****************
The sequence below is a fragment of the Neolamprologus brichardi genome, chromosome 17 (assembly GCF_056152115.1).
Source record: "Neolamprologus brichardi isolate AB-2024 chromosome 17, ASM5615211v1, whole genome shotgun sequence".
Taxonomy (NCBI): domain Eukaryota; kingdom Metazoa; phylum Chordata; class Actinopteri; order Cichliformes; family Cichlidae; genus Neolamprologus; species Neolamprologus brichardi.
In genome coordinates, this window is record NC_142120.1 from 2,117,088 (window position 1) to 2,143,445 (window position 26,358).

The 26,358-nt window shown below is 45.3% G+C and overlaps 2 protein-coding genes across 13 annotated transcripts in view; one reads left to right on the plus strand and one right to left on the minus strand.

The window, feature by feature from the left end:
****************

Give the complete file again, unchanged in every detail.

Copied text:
The sequence below is a fragment of the Neolamprologus brichardi genome, chromosome 17 (assembly GCF_056152115.1).
Source record: "Neolamprologus brichardi isolate AB-2024 chromosome 17, ASM5615211v1, whole genome shotgun sequence".
Taxonomy (NCBI): domain Eukaryota; kingdom Metazoa; phylum Chordata; class Actinopteri; order Cichliformes; family Cichlidae; genus Neolamprologus; species Neolamprologus brichardi.
In genome coordinates, this window is record NC_142120.1 from 2,117,088 (window position 1) to 2,143,445 (window position 26,358).

The 26,358-nt window shown below is 45.3% G+C and overlaps 2 protein-coding genes across 13 annotated transcripts in view; one reads left to right on the plus strand and one right to left on the minus strand.

The window, feature by feature from the left end: